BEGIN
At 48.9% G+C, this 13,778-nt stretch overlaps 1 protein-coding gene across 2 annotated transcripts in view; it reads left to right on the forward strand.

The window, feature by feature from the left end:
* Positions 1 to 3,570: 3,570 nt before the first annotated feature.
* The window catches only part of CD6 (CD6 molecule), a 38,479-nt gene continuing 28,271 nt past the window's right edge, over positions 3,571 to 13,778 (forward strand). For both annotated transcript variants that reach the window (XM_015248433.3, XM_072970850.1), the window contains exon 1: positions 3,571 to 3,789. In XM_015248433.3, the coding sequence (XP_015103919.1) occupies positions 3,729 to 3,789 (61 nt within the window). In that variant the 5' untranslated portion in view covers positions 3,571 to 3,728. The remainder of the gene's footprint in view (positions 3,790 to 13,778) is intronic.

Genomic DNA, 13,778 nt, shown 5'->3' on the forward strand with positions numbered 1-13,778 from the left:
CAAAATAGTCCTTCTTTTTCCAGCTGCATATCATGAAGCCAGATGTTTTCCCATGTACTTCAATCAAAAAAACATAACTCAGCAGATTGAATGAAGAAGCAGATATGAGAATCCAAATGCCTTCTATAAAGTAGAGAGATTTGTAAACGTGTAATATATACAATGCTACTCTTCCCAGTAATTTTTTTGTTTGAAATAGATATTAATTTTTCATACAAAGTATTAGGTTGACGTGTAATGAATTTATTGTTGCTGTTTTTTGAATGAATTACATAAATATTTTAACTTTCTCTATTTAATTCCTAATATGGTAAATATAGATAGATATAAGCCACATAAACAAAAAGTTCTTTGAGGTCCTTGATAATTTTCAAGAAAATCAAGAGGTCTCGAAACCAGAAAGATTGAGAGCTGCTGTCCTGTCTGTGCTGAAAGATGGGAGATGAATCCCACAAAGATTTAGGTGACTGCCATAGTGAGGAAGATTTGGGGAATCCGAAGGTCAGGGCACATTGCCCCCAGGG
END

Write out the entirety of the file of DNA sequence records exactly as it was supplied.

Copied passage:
At 48.9% G+C, this 13,778-nt stretch overlaps 1 protein-coding gene across 2 annotated transcripts in view; it reads left to right on the forward strand.

The window, feature by feature from the left end:
* Positions 1 to 3,570: 3,570 nt before the first annotated feature.
* The window catches only part of CD6 (CD6 molecule), a 38,479-nt gene continuing 28,271 nt past the window's right edge, over positions 3,571 to 13,778 (forward strand). For both annotated transcript variants that reach the window (XM_015248433.3, XM_072970850.1), the window contains exon 1: positions 3,571 to 3,789. In XM_015248433.3, the coding sequence (XP_015103919.1) occupies positions 3,729 to 3,789 (61 nt within the window). In that variant the 5' untranslated portion in view covers positions 3,571 to 3,728. The remainder of the gene's footprint in view (positions 3,790 to 13,778) is intronic.

Genomic DNA, 13,778 nt, shown 5'->3' on the forward strand with positions numbered 1-13,778 from the left:
CAAAATAGTCCTTCTTTTTCCAGCTGCATATCATGAAGCCAGATGTTTTCCCATGTACTTCAATCAAAAAAACATAACTCAGCAGATTGAATGAAGAAGCAGATATGAGAATCCAAATGCCTTCTATAAAGTAGAGAGATTTGTAAACGTGTAATATATACAATGCTACTCTTCCCAGTAATTTTTTTGTTTGAAATAGATATTAATTTTTCATACAAAGTATTAGGTTGACGTGTAATGAATTTATTGTTGCTGTTTTTTGAATGAATTACATAAATATTTTAACTTTCTCTATTTAATTCCTAATATGGTAAATATAGATAGATATAAGCCACATAAACAAAAAGTTCTTTGAGGTCCTTGATAATTTTCAAGAAAATCAAGAGGTCTCGAAACCAGAAAGATTGAGAGCTGCTGTCCTGTCTGTGCTGAAAGATGGGAGATGAATCCCACAAAGATTTAGGTGACTGCCATAGTGAGGAAGATTTGGGGAATCCGAAGGTCAGGGCACATTGCCCCCAGGG